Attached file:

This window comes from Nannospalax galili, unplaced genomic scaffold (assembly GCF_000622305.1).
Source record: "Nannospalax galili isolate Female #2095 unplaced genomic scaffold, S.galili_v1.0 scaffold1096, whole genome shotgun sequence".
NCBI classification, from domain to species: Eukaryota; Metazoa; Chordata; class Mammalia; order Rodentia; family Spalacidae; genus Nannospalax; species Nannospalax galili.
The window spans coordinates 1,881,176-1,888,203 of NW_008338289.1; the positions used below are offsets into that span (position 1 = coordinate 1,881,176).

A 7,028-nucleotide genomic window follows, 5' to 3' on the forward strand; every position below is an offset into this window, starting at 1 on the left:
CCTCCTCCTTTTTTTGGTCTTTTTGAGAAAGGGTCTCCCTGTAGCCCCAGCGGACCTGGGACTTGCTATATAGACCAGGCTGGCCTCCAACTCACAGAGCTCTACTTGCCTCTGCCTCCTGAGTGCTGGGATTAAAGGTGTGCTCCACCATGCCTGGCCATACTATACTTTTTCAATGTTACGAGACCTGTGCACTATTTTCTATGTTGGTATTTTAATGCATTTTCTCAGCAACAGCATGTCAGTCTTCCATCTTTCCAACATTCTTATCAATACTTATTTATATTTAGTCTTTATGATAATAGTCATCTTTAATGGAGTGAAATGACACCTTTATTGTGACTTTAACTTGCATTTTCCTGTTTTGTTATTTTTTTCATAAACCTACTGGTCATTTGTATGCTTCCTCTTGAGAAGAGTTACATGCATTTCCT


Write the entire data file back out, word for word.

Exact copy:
This window comes from Nannospalax galili, unplaced genomic scaffold (assembly GCF_000622305.1).
Source record: "Nannospalax galili isolate Female #2095 unplaced genomic scaffold, S.galili_v1.0 scaffold1096, whole genome shotgun sequence".
NCBI classification, from domain to species: Eukaryota; Metazoa; Chordata; class Mammalia; order Rodentia; family Spalacidae; genus Nannospalax; species Nannospalax galili.
The window spans coordinates 1,881,176-1,888,203 of NW_008338289.1; the positions used below are offsets into that span (position 1 = coordinate 1,881,176).

A 7,028-nucleotide genomic window follows, 5' to 3' on the forward strand; every position below is an offset into this window, starting at 1 on the left:
CCTCCTCCTTTTTTTGGTCTTTTTGAGAAAGGGTCTCCCTGTAGCCCCAGCGGACCTGGGACTTGCTATATAGACCAGGCTGGCCTCCAACTCACAGAGCTCTACTTGCCTCTGCCTCCTGAGTGCTGGGATTAAAGGTGTGCTCCACCATGCCTGGCCATACTATACTTTTTCAATGTTACGAGACCTGTGCACTATTTTCTATGTTGGTATTTTAATGCATTTTCTCAGCAACAGCATGTCAGTCTTCCATCTTTCCAACATTCTTATCAATACTTATTTATATTTAGTCTTTATGATAATAGTCATCTTTAATGGAGTGAAATGACACCTTTATTGTGACTTTAACTTGCATTTTCCTGTTTTGTTATTTTTTTCATAAACCTACTGGTCATTTGTATGCTTCCTCTTGAGAAGAGTTACATGCATTTCCT